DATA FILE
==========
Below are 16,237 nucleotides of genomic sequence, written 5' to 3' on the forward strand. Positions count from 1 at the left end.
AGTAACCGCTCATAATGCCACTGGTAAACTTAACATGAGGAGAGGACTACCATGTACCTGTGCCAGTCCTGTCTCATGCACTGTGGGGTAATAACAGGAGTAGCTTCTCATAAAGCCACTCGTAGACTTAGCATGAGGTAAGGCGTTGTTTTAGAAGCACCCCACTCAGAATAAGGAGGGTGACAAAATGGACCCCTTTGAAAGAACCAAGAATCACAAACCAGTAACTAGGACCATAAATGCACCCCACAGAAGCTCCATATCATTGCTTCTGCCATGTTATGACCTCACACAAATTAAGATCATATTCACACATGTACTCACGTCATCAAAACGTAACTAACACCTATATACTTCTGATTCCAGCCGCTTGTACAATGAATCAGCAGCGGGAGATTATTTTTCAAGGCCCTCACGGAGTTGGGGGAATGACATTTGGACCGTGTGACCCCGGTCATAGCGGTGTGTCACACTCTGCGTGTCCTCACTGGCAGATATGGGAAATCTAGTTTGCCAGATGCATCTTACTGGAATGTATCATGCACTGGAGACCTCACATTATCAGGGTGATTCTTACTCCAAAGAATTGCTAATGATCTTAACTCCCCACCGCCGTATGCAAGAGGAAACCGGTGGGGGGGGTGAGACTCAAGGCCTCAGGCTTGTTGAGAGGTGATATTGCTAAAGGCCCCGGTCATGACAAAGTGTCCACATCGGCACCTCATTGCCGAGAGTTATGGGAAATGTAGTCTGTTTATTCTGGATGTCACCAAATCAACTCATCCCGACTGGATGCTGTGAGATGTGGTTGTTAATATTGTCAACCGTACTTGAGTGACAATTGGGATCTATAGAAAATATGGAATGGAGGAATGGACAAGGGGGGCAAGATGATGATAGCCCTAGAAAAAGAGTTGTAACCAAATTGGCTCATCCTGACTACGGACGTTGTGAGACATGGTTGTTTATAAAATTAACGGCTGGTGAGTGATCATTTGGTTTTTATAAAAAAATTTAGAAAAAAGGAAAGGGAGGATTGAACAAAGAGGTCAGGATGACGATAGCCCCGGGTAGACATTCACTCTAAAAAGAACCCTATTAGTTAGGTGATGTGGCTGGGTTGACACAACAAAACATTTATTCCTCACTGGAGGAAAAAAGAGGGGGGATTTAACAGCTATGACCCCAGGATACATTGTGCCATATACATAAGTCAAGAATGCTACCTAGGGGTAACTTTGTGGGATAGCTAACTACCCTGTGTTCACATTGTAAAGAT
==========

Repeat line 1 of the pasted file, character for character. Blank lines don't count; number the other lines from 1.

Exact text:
Below are 16,237 nucleotides of genomic sequence, written 5' to 3' on the forward strand. Positions count from 1 at the left end.